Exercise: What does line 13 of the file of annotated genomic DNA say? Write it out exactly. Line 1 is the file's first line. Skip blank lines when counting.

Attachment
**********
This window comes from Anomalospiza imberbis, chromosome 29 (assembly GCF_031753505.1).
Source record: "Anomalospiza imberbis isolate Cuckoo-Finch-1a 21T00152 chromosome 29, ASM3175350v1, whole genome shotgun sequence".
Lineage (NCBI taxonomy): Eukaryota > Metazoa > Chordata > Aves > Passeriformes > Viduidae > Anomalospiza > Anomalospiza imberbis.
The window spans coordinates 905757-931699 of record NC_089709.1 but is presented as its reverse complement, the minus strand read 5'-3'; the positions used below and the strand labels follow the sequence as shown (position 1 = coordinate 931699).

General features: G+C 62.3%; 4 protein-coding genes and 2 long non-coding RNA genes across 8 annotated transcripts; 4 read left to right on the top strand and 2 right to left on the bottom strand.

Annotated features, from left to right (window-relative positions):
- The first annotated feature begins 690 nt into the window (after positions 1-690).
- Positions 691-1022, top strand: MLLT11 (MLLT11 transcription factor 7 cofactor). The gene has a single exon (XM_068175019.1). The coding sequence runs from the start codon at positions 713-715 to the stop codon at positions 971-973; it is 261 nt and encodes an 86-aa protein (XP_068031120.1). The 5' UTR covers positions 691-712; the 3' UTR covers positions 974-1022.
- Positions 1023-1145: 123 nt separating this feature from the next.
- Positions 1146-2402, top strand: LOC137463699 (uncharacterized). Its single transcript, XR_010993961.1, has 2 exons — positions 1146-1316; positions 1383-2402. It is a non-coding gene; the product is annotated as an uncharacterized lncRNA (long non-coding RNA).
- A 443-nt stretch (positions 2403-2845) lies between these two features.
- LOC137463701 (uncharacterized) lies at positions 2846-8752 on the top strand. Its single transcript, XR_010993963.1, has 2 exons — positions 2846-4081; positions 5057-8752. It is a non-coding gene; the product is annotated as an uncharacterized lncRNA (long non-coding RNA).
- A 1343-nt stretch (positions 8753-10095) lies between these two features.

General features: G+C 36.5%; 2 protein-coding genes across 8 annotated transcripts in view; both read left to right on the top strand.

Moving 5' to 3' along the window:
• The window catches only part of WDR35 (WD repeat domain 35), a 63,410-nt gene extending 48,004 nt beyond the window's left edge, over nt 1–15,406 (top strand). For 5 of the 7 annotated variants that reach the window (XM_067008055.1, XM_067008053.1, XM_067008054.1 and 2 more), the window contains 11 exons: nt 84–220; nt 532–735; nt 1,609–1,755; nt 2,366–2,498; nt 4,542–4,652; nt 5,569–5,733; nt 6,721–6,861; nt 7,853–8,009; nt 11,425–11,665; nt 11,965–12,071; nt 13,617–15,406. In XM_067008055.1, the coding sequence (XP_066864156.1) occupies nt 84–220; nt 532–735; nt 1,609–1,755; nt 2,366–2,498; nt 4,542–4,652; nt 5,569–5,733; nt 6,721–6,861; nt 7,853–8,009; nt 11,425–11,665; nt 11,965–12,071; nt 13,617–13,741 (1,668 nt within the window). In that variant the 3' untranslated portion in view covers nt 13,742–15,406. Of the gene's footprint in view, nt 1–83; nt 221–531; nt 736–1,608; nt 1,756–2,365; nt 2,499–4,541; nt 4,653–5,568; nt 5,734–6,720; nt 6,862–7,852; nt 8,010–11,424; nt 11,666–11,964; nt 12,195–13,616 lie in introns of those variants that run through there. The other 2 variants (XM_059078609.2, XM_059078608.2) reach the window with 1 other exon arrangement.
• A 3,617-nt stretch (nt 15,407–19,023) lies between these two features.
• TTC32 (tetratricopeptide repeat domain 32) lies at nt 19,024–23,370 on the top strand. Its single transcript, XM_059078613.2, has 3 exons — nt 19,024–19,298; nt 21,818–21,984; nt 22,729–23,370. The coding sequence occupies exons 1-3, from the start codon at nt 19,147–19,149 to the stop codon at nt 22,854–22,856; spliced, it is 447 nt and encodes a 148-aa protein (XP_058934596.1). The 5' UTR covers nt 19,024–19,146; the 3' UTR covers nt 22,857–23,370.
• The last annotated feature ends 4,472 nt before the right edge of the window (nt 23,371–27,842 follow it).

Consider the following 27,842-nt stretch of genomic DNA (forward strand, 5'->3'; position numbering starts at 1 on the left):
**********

- A 1343-nt stretch (positions 8753-10095) lies between these two features.